As Broadway theaters remain dark, producers are still receiving weekly rent bills.
They’re not paying yet. The expectation is that producers will pay once they receive money from insurance claims, rather than on a weekly basis, according to people familiar with the matter.
However, as the suspension of Broadway shows continues, many producers are likely to hit their coverage limit, or the maximum amount payable under their insurance plan, putting future payments in question.
Producers are contractually obligated to pay rent. The bills prove to the insurance company that rent remains a required expense, which is a necessary step to receive any payment. These bills are for a weekly contractual minimum rent — which sources say can range from about $15,000 to $20,000, depending on the size of the theater — as opposed to typical theater rent payments, which include a share of the weekly box office grosses.
The theater owners carry insurance on the physical buildings, while production companies carry insurance on the shows themselves. The producer’s plan includes performance interruption or business interruption insurance, which covers contractually obligated expenses and lost income.
Once the insurance claims are submitted, the hope is theater owners receive some of the payout. Even though shows are not running, theater owners are paying utilities on the theaters, as well as property taxes, mortgages and the salaries of certain members of the building and operational staff.
Still, producers have their own expenses, which include salaries for any remaining members of the production staff and owed payments to other vendors. And as producers contend with weeks of lost income, they are eyeing the future costs of rehearsing and remounting their shows whenever Broadway is able to return.
Each producer has his or her own nuanced relationship with their theater owner — the major three being the Shubert Organization, the Nederlander Organization and Jujamcyn Theaters — which can play into the current game plan and the eventual outcome. However, most are operating on the belief that this will be amicably resolved, as producers want to keep their theaters and theater owners will need productions in place when Broadway returns.
“We are very sensitive to the fact that everyone involved in the production has very real costs and expenses, including the theater owners, and we are all working together to come up with the best way forward,” said Mara Isaacs, lead producer of “Hadestown.”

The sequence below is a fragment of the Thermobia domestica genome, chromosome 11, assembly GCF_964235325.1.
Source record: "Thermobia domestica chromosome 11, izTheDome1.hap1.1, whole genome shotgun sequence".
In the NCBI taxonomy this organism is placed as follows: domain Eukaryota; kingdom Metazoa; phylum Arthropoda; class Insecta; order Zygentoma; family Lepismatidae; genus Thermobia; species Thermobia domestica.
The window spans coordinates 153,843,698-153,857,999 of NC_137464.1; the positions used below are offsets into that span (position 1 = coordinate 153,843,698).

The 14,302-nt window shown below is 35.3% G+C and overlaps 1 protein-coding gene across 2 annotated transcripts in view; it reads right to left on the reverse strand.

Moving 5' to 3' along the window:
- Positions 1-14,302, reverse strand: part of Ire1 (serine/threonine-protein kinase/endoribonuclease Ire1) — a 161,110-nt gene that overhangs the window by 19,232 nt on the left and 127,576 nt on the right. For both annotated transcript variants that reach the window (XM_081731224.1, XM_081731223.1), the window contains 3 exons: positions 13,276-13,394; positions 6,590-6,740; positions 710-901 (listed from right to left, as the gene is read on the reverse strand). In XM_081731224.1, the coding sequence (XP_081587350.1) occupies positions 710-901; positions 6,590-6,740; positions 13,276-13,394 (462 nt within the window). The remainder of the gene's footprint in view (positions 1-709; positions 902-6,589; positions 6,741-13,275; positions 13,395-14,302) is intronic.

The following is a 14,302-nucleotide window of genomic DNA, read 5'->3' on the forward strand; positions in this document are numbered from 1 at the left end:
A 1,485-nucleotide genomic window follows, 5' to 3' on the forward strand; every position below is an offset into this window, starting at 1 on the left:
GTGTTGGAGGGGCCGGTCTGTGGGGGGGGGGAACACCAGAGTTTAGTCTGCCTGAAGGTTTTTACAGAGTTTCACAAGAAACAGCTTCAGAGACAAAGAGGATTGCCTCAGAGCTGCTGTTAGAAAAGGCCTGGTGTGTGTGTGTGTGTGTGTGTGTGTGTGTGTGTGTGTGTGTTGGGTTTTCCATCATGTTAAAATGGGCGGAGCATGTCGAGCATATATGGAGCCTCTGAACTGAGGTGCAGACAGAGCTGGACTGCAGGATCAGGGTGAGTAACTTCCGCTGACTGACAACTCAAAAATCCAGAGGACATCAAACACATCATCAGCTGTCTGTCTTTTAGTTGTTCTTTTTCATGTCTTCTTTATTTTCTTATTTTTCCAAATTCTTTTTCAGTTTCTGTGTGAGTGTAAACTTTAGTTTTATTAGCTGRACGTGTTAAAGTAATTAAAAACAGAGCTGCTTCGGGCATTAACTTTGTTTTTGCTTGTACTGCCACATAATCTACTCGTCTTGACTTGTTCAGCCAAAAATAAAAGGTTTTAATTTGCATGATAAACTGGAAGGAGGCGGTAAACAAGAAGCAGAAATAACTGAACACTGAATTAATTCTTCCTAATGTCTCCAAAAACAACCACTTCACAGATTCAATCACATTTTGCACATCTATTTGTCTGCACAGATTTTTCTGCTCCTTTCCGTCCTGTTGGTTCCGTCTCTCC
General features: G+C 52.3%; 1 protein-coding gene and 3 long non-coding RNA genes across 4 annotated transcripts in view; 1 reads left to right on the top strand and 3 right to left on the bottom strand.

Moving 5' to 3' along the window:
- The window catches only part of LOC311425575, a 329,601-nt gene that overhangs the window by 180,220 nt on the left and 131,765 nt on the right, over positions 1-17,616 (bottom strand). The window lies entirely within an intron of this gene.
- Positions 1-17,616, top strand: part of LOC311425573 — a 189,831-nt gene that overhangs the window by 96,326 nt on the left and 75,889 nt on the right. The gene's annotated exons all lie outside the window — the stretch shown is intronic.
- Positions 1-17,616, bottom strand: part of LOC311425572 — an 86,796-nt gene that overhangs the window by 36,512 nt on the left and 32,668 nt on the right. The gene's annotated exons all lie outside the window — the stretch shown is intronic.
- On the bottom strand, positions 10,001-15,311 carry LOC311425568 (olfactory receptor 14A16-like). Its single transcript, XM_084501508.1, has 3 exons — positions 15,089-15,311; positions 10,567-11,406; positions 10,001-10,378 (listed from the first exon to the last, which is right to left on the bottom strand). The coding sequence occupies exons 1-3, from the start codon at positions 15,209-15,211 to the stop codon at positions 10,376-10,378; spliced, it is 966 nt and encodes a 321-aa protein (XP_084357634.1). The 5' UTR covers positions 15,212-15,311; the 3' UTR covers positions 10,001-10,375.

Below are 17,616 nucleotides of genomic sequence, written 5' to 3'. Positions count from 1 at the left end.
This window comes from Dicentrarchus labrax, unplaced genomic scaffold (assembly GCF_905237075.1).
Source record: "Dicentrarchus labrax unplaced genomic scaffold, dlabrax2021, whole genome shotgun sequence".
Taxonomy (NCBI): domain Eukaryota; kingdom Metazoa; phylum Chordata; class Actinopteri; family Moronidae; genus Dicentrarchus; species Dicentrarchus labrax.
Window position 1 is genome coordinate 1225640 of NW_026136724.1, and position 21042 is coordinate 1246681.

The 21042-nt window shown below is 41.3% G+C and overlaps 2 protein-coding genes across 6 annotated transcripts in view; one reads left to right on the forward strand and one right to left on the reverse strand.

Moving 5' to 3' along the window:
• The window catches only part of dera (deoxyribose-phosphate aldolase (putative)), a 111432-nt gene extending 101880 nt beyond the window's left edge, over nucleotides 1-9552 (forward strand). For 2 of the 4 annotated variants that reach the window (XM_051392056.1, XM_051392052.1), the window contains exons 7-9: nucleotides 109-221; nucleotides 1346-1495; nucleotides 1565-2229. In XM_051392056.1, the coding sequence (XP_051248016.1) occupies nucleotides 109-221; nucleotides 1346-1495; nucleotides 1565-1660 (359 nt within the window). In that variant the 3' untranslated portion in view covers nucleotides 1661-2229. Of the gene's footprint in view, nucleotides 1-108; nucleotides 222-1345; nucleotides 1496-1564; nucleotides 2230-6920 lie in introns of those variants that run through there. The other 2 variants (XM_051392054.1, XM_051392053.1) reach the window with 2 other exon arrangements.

The Broadway League declined to comment on the matter.
Peter Shoemaker, managing director of Dewitt Stern Entertainment, an insurance brokerage firm that works with the majority of Broadway shows, said the insurance companies he works with have been covering the claims filed by Broadway shows as a result of the COVID-19 pandemic.
About 10 to 15 of his Broadway clients have already received some form of payment, Shoemaker said, with the acknowledgment that some financial aspects of the claim cannot yet be determined due to the ongoing nature of the situation. The rest of the claims remain in process.
The insurance determination process for Broadway shows can be difficult as insurers attempt to calculate lost income for shows that have not opened yet in addition to calculating the seasonal nature of grosses as well as the differing profit expectations for individual shows. On the expenses side, Shoemaker notes that insurers are obligated to attempt to mitigate payouts.
“I think they’re just trying to make it fair for everybody, if possible, and keep costs down if they can,” Shoemaker said.
Producers and general managers determine the size of the insurance policy for each show. Shoemaker says he begins the conversation with a quote based on the potential revenue for a production running at 75% capacity for eight weeks. The number is adjusted from there.
However, in setting these policies, neither the insurers nor the producers anticipated a total shutdown of the industry. And as Broadway theater closures continue, producers will likely max out their plans, pinning future prospects on some form of government relief or an arrangement to be determined between theater owners and Broadway shows.